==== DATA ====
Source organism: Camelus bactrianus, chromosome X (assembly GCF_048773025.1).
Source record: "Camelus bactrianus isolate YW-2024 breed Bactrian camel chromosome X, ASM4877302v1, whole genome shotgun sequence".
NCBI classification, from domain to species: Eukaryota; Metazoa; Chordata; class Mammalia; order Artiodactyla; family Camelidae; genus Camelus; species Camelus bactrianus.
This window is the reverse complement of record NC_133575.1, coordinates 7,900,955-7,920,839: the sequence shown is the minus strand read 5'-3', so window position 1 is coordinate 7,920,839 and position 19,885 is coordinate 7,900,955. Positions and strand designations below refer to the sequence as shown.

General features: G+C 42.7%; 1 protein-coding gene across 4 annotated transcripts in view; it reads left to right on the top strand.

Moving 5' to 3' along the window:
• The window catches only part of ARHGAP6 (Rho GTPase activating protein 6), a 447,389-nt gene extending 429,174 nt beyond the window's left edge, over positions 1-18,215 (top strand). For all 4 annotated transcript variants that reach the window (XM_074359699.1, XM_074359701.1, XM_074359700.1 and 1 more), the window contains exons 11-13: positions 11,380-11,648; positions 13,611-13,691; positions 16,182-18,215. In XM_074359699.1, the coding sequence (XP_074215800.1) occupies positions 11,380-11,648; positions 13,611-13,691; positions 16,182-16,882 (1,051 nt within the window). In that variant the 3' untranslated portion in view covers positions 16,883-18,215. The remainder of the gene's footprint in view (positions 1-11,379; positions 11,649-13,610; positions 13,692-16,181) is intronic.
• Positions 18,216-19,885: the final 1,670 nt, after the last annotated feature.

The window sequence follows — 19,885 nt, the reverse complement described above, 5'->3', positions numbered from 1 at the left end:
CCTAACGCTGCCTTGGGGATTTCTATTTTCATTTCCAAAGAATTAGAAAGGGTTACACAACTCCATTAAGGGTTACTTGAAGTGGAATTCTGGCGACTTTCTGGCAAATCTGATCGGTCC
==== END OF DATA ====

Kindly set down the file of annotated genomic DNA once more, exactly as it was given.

Source organism: Camelus bactrianus, chromosome X (assembly GCF_048773025.1).
Source record: "Camelus bactrianus isolate YW-2024 breed Bactrian camel chromosome X, ASM4877302v1, whole genome shotgun sequence".
NCBI classification, from domain to species: Eukaryota; Metazoa; Chordata; class Mammalia; order Artiodactyla; family Camelidae; genus Camelus; species Camelus bactrianus.
This window is the reverse complement of record NC_133575.1, coordinates 7,900,955-7,920,839: the sequence shown is the minus strand read 5'-3', so window position 1 is coordinate 7,920,839 and position 19,885 is coordinate 7,900,955. Positions and strand designations below refer to the sequence as shown.

General features: G+C 42.7%; 1 protein-coding gene across 4 annotated transcripts in view; it reads left to right on the top strand.

Moving 5' to 3' along the window:
• The window catches only part of ARHGAP6 (Rho GTPase activating protein 6), a 447,389-nt gene extending 429,174 nt beyond the window's left edge, over positions 1-18,215 (top strand). For all 4 annotated transcript variants that reach the window (XM_074359699.1, XM_074359701.1, XM_074359700.1 and 1 more), the window contains exons 11-13: positions 11,380-11,648; positions 13,611-13,691; positions 16,182-18,215. In XM_074359699.1, the coding sequence (XP_074215800.1) occupies positions 11,380-11,648; positions 13,611-13,691; positions 16,182-16,882 (1,051 nt within the window). In that variant the 3' untranslated portion in view covers positions 16,883-18,215. The remainder of the gene's footprint in view (positions 1-11,379; positions 11,649-13,610; positions 13,692-16,181) is intronic.
• Positions 18,216-19,885: the final 1,670 nt, after the last annotated feature.

The window sequence follows — 19,885 nt, the reverse complement described above, 5'->3', positions numbered from 1 at the left end:
CCTAACGCTGCCTTGGGGATTTCTATTTTCATTTCCAAAGAATTAGAAAGGGTTACACAACTCCATTAAGGGTTACTTGAAGTGGAATTCTGGCGACTTTCTGGCAAATCTGATCGGTCC